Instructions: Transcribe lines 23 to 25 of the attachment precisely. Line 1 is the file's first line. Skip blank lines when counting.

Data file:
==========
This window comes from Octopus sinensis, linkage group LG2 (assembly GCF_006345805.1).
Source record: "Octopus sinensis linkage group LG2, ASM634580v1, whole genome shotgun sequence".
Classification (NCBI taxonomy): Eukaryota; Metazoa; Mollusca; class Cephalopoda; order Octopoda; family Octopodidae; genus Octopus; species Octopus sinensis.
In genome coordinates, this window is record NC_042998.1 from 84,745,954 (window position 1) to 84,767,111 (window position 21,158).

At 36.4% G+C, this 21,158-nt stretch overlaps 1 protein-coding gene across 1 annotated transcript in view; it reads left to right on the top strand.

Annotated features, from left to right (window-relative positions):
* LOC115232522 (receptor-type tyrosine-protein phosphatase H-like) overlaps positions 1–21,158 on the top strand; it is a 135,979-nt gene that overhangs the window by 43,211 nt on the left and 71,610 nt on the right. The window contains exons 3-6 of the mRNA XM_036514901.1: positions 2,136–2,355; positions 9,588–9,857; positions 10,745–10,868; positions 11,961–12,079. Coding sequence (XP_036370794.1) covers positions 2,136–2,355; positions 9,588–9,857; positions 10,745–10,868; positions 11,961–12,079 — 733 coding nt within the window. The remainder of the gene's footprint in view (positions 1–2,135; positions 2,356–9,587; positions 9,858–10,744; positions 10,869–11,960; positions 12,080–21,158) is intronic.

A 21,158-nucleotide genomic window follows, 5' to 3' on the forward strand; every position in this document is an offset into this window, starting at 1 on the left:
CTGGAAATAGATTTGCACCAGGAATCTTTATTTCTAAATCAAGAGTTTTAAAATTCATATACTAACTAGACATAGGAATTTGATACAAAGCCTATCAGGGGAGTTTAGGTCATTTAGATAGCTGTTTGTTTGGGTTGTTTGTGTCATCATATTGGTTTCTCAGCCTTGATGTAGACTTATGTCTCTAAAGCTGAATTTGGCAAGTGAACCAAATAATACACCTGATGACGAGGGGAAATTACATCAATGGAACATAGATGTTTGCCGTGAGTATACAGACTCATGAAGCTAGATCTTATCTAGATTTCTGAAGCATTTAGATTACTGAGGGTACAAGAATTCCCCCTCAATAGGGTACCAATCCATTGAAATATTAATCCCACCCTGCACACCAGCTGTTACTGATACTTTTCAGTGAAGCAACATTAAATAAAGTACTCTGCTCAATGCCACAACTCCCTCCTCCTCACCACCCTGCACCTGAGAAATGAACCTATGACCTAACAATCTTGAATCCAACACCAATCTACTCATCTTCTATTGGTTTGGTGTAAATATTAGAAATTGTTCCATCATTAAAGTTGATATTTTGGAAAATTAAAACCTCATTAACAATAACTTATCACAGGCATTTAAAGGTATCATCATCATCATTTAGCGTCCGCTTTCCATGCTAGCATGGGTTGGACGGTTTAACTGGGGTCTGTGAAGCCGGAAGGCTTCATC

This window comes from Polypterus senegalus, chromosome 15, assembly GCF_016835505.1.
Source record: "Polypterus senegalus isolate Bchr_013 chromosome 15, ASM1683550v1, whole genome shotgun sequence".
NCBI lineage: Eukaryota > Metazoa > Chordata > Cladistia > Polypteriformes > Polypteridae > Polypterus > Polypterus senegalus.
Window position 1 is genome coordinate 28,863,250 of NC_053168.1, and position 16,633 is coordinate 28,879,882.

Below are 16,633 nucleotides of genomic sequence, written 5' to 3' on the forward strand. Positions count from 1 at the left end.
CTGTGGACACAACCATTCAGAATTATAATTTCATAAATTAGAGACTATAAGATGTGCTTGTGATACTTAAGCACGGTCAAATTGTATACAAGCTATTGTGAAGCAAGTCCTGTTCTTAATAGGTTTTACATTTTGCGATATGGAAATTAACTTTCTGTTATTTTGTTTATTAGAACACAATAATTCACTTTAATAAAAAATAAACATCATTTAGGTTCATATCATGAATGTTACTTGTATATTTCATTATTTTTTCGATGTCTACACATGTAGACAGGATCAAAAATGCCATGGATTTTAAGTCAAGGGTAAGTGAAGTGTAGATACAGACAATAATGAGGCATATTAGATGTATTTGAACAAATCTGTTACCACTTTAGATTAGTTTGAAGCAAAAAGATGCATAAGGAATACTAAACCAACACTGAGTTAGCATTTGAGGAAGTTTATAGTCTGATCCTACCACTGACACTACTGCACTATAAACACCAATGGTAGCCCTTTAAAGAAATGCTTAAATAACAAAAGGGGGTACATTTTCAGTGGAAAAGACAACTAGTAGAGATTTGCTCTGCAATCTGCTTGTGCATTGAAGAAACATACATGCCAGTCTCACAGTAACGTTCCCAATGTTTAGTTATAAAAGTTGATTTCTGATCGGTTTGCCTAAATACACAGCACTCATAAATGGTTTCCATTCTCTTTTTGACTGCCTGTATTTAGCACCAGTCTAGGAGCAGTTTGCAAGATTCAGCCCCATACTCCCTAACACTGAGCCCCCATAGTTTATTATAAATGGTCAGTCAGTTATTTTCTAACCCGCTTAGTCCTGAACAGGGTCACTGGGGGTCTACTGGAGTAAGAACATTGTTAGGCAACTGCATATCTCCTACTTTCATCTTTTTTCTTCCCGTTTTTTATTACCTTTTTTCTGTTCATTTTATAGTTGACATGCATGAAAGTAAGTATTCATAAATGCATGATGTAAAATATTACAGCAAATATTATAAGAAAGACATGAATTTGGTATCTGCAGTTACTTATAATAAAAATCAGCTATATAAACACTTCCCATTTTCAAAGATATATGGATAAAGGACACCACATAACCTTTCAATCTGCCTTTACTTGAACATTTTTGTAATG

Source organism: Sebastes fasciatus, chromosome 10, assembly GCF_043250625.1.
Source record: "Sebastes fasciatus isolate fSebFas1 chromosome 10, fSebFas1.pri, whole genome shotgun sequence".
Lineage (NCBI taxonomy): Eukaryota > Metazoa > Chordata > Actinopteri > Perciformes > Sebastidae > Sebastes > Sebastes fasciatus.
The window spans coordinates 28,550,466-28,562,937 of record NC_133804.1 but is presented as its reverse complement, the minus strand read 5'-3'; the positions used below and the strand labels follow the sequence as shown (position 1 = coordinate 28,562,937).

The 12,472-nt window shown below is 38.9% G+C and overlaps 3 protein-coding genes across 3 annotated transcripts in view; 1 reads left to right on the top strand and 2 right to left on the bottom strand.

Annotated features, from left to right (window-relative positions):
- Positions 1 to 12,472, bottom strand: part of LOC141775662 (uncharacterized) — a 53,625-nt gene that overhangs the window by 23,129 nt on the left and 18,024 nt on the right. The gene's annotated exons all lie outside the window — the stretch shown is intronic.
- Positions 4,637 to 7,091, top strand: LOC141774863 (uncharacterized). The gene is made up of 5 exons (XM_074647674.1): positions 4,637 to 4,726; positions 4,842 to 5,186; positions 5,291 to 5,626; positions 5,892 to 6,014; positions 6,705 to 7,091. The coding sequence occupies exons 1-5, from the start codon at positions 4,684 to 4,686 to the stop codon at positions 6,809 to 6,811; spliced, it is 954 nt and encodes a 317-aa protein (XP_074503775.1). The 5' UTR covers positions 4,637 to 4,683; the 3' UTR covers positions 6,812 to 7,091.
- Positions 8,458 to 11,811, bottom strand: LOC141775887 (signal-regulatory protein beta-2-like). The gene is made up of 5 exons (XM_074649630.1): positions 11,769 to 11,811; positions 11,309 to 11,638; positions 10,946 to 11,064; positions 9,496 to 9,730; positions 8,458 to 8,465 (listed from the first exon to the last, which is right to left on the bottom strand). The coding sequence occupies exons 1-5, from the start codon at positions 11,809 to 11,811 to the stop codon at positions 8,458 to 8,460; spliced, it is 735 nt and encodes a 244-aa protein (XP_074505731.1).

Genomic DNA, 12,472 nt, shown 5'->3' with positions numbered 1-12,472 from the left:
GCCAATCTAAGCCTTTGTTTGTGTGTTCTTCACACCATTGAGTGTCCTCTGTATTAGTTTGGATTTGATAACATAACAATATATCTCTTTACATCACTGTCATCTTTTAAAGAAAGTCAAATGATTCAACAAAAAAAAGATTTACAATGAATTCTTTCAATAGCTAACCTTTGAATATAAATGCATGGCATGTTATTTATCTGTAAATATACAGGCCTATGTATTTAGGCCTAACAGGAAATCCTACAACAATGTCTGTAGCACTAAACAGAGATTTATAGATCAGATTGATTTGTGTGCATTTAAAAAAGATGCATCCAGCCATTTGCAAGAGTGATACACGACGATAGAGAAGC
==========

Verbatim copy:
- Positions 4,637 to 7,091, top strand: LOC141774863 (uncharacterized). The gene is made up of 5 exons (XM_074647674.1): positions 4,637 to 4,726; positions 4,842 to 5,186; positions 5,291 to 5,626; positions 5,892 to 6,014; positions 6,705 to 7,091. The coding sequence occupies exons 1-5, from the start codon at positions 4,684 to 4,686 to the stop codon at positions 6,809 to 6,811; spliced, it is 954 nt and encodes a 317-aa protein (XP_074503775.1). The 5' UTR covers positions 4,637 to 4,683; the 3' UTR covers positions 6,812 to 7,091.
- Positions 8,458 to 11,811, bottom strand: LOC141775887 (signal-regulatory protein beta-2-like). The gene is made up of 5 exons (XM_074649630.1): positions 11,769 to 11,811; positions 11,309 to 11,638; positions 10,946 to 11,064; positions 9,496 to 9,730; positions 8,458 to 8,465 (listed from the first exon to the last, which is right to left on the bottom strand). The coding sequence occupies exons 1-5, from the start codon at positions 11,809 to 11,811 to the stop codon at positions 8,458 to 8,460; spliced, it is 735 nt and encodes a 244-aa protein (XP_074505731.1).

Genomic DNA, 12,472 nt, shown 5'->3' with positions numbered 1-12,472 from the left: